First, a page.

In my latest book, “Ruth, Esther, and Judith, I explain the two biblical books Ruth and Esther as well as the apocryphal book Judith, and compared them. Readers will find that a close reading of the three books shows that what they thought the books contain is not so. The following are a few facts from the book.
Ruth is a charming idyll about chesed, “deeds of kindness,” as shown by how Ruth treated Naomi, how Naomi aided Ruth to find a husband, and how Ruth’s future husband Boaz treated her. The term itself is mentioned three times in the book: in 1:8 where Naomi speaks about the behavior
of her two daughters- in- law, in 2:20 where Naomi describes Boaz, and in 3:10 where Boaz speaks about Ruth. The number three is used frequently in the Torah to emphasize or highlight a subject or to indicate that something is moving toward completeness, symbolized by seven (ibn Ezra).
The word “love,” rarely used in Scripture, is not explicit in Ruth, but it is a patina covering the tale: the love of the daughters- in- law, of Naomi for them, and of Boaz for Ruth. There is only one instance where the Torah states that a woman loved a man: Saul’s daughter Michal is said to have loved David, but there is no indication that he loved his wife.
No biblical law is mentioned in the tale. There are several practices that appear to be violations of the biblical law, although it should be recognized that biblical law develops and the seeming violations or differences may be later developments.
The story stresses repeatedly, even at the end, that Ruth is a Moabite. No mention is made that she converted. Indeed, the practice of conversion most likely did not exist at the time. The emphasis on Ruth being a Moabite has led rabbis and scholars to the conclusion that the book was composed to show that although King David was a descendant of a Moabite, his ancestress was an unusually kind person, a woman who was accepted by the Judean community. This desire to extol Ruth and emphasize her acceptance into the Judean community led Talmudic rabbis to identify Boaz as the judge Ibzan, who is mentioned in the biblical book Judges, implying that she was even accepted by the religious leader of the time.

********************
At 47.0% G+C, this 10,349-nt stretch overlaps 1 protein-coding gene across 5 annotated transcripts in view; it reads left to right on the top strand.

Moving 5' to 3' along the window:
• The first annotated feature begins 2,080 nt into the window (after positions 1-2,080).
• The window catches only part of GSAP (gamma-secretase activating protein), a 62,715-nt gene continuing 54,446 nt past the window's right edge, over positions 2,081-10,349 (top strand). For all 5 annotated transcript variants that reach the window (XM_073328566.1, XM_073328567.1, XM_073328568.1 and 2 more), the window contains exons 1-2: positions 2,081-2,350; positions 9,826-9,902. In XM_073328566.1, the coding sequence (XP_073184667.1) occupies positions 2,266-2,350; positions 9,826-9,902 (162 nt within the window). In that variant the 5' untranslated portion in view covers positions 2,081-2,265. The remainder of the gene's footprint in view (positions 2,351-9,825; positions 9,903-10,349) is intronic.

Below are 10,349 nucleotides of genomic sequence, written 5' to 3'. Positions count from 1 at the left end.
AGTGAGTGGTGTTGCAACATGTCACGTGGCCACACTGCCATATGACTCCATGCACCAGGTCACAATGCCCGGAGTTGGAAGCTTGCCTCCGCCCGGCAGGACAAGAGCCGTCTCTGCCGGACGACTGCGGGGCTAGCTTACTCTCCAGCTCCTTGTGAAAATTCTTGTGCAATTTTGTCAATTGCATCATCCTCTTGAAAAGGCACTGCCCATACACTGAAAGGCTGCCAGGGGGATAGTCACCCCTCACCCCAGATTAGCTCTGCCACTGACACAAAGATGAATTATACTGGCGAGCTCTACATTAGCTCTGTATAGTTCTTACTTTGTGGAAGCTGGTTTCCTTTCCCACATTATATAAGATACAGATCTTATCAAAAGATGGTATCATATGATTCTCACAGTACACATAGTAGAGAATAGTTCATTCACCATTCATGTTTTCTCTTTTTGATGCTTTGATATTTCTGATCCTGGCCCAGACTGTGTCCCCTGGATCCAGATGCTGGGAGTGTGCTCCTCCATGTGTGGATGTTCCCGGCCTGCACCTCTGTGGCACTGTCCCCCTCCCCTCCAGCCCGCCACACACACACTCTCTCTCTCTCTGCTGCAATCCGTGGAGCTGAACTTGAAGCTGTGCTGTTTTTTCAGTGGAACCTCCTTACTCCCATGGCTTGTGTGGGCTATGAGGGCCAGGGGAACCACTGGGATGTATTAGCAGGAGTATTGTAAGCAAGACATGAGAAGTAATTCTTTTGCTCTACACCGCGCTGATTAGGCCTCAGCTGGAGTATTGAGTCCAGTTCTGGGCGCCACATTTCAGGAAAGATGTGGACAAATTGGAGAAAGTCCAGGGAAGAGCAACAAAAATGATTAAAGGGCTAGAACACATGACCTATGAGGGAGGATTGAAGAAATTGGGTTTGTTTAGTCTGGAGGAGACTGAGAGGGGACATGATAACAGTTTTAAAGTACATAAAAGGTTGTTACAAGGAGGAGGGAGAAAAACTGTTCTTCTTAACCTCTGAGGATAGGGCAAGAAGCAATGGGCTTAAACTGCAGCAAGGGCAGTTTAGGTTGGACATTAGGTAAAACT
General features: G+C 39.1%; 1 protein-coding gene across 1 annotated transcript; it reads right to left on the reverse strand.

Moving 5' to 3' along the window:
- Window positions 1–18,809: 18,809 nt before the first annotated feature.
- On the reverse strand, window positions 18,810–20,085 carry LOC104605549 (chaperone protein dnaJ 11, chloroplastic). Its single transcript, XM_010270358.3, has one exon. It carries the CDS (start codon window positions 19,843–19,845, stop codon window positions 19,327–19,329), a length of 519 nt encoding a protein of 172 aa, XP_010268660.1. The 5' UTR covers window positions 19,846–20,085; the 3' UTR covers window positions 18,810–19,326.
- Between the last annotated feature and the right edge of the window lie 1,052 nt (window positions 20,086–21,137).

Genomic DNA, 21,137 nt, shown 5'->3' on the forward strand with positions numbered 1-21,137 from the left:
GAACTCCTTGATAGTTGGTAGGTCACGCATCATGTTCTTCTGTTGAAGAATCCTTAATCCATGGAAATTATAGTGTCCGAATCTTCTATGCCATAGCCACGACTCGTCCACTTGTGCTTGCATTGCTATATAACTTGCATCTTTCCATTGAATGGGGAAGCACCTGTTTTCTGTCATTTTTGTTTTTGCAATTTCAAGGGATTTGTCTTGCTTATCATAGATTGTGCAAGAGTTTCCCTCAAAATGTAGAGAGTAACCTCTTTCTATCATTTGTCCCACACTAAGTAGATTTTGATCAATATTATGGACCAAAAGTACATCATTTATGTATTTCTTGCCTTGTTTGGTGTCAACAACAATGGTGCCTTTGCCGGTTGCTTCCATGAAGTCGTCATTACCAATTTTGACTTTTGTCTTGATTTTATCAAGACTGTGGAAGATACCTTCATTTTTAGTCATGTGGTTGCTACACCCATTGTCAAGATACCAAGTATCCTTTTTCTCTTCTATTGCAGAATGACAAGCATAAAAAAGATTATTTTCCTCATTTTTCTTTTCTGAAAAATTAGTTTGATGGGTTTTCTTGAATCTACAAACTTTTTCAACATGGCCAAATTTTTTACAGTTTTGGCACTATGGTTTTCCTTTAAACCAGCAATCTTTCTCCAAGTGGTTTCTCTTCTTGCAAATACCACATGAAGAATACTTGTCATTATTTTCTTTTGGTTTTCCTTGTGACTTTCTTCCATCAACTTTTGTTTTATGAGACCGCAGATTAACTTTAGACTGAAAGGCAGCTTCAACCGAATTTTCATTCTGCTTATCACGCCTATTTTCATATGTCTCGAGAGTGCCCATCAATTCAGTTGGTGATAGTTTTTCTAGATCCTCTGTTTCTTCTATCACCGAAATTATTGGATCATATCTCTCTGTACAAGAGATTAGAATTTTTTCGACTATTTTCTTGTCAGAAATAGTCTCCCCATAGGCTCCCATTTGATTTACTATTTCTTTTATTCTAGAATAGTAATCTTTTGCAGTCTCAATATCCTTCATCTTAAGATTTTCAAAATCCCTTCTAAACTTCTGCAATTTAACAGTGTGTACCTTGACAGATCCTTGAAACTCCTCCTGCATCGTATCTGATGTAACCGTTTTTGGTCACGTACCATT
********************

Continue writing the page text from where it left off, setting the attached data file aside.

However, it is significant that despite the desire of rabbis to say that Ruth converted to Judaism, a careful reading of the text shows this did not occur. Several pages of proofs in my book demonstrates the proof of this observation. For example, there is no indication in the book that she converted, there is no ceremony showing her acceptance into Judaism, during the days of Ezra and Nehemiah the two leaders undertook a draconian measure of requiring Judeans to send their non-Judean wives away because they were not Jews and the practice of conversion did not exist in the fourth century BCE to make them Jewish, and Ruth is continually called a Moabite, even by her husband Boaz and even at the end of the book.
As important as the book of Ruth is, no mention is made of it in the books of Samuel and Kings, and Ruth is never mentioned in these books as an ancestress of King David or that he descended from a Moabite.
Several pages in my book address the issue whether Ruth and Boaz had sexual intercourse on the threshing floor.